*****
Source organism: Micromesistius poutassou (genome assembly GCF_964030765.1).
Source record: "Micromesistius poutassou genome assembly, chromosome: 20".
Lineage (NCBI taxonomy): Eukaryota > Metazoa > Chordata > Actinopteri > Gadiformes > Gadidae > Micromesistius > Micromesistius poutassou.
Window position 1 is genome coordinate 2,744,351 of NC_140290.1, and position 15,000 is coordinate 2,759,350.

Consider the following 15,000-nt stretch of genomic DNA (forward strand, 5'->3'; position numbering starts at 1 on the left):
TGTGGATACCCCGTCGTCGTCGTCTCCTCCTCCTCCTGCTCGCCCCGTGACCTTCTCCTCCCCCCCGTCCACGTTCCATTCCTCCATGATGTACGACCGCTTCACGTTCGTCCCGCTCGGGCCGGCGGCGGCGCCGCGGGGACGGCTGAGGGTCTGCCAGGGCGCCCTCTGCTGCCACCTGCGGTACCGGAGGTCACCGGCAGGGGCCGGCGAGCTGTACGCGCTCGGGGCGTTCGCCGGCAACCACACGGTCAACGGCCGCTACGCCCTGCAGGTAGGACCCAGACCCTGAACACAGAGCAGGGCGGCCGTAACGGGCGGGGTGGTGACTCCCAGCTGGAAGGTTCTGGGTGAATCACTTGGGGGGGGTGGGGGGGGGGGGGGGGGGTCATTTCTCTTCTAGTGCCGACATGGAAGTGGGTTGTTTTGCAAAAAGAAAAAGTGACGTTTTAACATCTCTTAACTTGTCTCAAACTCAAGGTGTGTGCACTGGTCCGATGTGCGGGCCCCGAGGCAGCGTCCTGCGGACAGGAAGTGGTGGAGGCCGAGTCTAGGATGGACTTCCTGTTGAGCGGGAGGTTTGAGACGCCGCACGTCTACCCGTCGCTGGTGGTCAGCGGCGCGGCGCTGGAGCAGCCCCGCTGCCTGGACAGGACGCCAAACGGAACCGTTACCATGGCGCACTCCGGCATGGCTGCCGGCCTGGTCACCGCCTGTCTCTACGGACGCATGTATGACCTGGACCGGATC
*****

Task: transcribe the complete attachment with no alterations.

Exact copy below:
Source organism: Micromesistius poutassou (genome assembly GCF_964030765.1).
Source record: "Micromesistius poutassou genome assembly, chromosome: 20".
Lineage (NCBI taxonomy): Eukaryota > Metazoa > Chordata > Actinopteri > Gadiformes > Gadidae > Micromesistius > Micromesistius poutassou.
Window position 1 is genome coordinate 2,744,351 of NC_140290.1, and position 15,000 is coordinate 2,759,350.

Consider the following 15,000-nt stretch of genomic DNA (forward strand, 5'->3'; position numbering starts at 1 on the left):
TGTGGATACCCCGTCGTCGTCGTCTCCTCCTCCTCCTGCTCGCCCCGTGACCTTCTCCTCCCCCCCGTCCACGTTCCATTCCTCCATGATGTACGACCGCTTCACGTTCGTCCCGCTCGGGCCGGCGGCGGCGCCGCGGGGACGGCTGAGGGTCTGCCAGGGCGCCCTCTGCTGCCACCTGCGGTACCGGAGGTCACCGGCAGGGGCCGGCGAGCTGTACGCGCTCGGGGCGTTCGCCGGCAACCACACGGTCAACGGCCGCTACGCCCTGCAGGTAGGACCCAGACCCTGAACACAGAGCAGGGCGGCCGTAACGGGCGGGGTGGTGACTCCCAGCTGGAAGGTTCTGGGTGAATCACTTGGGGGGGGTGGGGGGGGGGGGGGGGGGTCATTTCTCTTCTAGTGCCGACATGGAAGTGGGTTGTTTTGCAAAAAGAAAAAGTGACGTTTTAACATCTCTTAACTTGTCTCAAACTCAAGGTGTGTGCACTGGTCCGATGTGCGGGCCCCGAGGCAGCGTCCTGCGGACAGGAAGTGGTGGAGGCCGAGTCTAGGATGGACTTCCTGTTGAGCGGGAGGTTTGAGACGCCGCACGTCTACCCGTCGCTGGTGGTCAGCGGCGCGGCGCTGGAGCAGCCCCGCTGCCTGGACAGGACGCCAAACGGAACCGTTACCATGGCGCACTCCGGCATGGCTGCCGGCCTGGTCACCGCCTGTCTCTACGGACGCATGTATGACCTGGACCGGATC